Aristotle believed that matter was composed of four basic elements: earth, water, air, and fire. A fifth element was postulated, called the aether, or quintessence, or life force. When considering plants, this quintessence was thought to be their spirit – and this spirit could be extracted!  No doubt, you already knew this from experience with distilled spirits. And while we might revel in the bacchanalian concept of distilling alcohol, ancient cultures distilled grains like barely, wheat, and rice to produce their own fermented beverages. Thus, the story of distillation goes far back into human history.
Our ancestors thought that rainfall was caused by “vapour rising from the sea.”  As heat sources became commonplace, they likely witnessed condensation forming when vapor cools. Aristotle knew about this. You’ve also witnessed this at home when boiling a liquid on the stove. Droplets form as vapor collects on the lid and acquiesces to the lid’s cooler temperature.
A wonderful synopsis of early distillation practices reports that “ancient sailors in eastern seas thus obtained fresh water, for drinking, from sea water.”  Heating the seawater, and the subsequent cooling and collecting of the vapor, purified the water, leaving undesirable molecules like salt behind. The rudimentary distillation setup apparently consisted of the boiling seawater and a wet sponge/rag that served as the collection “vessel.” Periodically, the sailors would wring out the cloth, obtaining the purified water.
Some historians believe that the Christian Bible refers to distillation practices in the Gospel of Matthew in a line reading the “grass of the field which to-day is and to-morrow is cast into the oven.” The hypothesis is that plant matter was heated to remove fragrant molecules (terpenes) for downstream perfumes and medicines. And I know you want that grass to reference Cannabis sativa.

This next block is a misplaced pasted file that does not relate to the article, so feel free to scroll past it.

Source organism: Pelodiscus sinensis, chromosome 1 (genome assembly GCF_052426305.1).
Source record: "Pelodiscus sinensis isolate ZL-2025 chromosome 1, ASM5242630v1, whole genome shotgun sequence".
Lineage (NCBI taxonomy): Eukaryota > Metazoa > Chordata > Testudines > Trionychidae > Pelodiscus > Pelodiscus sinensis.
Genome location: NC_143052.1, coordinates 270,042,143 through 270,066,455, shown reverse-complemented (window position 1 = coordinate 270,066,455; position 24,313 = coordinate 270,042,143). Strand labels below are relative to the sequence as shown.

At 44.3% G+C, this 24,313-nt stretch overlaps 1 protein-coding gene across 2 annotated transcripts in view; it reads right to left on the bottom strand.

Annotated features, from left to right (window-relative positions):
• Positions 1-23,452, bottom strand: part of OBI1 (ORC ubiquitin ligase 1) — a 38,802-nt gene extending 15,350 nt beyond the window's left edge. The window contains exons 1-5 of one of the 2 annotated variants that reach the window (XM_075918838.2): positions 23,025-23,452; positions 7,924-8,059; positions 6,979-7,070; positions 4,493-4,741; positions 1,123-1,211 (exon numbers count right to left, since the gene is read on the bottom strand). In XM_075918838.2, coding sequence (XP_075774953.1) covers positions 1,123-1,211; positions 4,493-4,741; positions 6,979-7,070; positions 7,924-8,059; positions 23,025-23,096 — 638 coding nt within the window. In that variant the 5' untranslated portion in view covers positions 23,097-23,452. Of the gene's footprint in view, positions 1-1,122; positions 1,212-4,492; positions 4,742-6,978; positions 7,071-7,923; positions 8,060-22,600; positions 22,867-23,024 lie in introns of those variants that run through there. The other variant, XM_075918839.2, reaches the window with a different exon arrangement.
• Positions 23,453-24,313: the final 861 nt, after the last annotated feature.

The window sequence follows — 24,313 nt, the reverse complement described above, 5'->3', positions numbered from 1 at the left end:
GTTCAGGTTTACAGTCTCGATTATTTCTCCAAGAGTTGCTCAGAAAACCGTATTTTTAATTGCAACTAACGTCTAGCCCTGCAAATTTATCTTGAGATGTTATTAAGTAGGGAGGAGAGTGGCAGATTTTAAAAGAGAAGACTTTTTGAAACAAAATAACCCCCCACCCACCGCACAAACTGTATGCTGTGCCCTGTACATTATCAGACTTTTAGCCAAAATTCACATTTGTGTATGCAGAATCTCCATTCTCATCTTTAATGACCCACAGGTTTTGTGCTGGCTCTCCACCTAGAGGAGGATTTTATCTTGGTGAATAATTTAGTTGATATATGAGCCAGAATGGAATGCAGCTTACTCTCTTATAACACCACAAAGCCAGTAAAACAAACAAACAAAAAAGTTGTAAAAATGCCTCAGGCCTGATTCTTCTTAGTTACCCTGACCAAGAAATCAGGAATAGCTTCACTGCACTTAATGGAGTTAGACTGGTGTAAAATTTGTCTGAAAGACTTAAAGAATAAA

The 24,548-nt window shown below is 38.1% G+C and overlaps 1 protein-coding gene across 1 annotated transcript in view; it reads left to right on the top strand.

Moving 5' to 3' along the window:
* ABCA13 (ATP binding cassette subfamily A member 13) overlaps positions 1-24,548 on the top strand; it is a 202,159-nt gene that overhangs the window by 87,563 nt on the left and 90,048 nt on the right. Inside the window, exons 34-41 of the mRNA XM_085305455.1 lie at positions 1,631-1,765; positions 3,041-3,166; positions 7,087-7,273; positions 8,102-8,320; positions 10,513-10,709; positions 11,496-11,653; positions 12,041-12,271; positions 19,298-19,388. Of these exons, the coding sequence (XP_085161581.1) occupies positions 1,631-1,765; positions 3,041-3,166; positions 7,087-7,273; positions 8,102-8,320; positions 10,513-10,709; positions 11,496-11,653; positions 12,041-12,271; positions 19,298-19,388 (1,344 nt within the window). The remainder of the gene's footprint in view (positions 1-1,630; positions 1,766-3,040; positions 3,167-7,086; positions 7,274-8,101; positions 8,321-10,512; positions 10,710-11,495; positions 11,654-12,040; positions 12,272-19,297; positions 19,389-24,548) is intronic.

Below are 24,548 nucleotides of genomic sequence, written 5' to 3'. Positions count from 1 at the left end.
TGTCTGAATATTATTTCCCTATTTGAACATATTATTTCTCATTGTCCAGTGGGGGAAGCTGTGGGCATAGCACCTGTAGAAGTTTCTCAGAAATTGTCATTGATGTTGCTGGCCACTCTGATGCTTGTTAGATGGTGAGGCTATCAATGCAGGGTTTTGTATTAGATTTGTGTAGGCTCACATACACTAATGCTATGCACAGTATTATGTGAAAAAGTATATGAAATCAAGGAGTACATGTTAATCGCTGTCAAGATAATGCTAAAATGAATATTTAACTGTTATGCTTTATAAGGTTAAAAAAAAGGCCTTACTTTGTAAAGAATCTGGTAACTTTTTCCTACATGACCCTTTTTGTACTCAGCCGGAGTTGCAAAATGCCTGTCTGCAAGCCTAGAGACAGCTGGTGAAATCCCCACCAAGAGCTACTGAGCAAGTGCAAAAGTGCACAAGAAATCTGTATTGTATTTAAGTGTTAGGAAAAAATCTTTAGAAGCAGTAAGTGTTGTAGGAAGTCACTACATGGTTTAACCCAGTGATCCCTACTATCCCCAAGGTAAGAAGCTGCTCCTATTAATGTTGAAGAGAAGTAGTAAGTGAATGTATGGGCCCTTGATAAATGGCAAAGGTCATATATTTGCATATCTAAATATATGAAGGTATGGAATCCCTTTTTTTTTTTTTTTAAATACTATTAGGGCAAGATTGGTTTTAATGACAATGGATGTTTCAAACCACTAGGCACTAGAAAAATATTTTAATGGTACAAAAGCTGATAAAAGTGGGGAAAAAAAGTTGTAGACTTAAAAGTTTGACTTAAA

Pliny also reported the transformation of water into wine, or at least some other alcoholic beverage, saying “Oh! wondrous craft of the vices! by some mode or other it was discovered that water itself might be made to inebriate.” 
Ancient Egyptians also were instrumental in early distillation advances. Some of the writers of these accounts were executed for their refusal to adopt Christianity, and unfortunately, many written documents were destroyed. A schematic that survived can be seen in Figure 2 in reference 2 below.
Ancient Indians designed the Mysore still which was placed over a fire ignited in a hole in the ground.  A liquid made from rice, molasses, and cocoa-nut tree juice was added to the still, and the whole setup was covered with earth so that heat was retained. Once the liquid boiled, steam was condensed using a stream of cool water.
Not all early distillation designs lacked artistic creativity. Some 13th and 14th century French systems employed longer columns enabling a more concentrated brandy in one pass. These designs included a staggered, zig-zag pathway for the vapors to navigate (see Figure 14 in reference 2).
Some 16th century alembic manufacturers (alembic: distillation design using a rounded, necked flask and a long-necked cap for condensing vapors and transferring condensate to a receiver) got more creative, making their systems resemble an ostrich, or turtle, or hydra, which is my favorite, since it was designed to capture different chemical fractions in the hydra heads based on their condensability.
Our ancestors provided a rich foundation for modern distillation technology, whether your cup of tea is cannabis or corn. Stay tuned for the next fraction on the history of distillation where we’ll journey to Ireland and Kentucky at a minimum.
-  Sell, C. “Chemistry of Essential Oils.” Handbook of Essential Oils: Science, Technology, and Applications, edited by Hüsnü Can Başer, K., and Buchbauer, G., CRC Press, Boca Raton, Florida, 2016. [cited by 19 (ResearchGate)]
-  Fairley, T. “The Early History of Distillation.” Journal of the Institute of Brewing, vol. 13, no.6, 1907, pp. 559-582. [journal impact factor = 0.994; cited by 1 (Wiley)]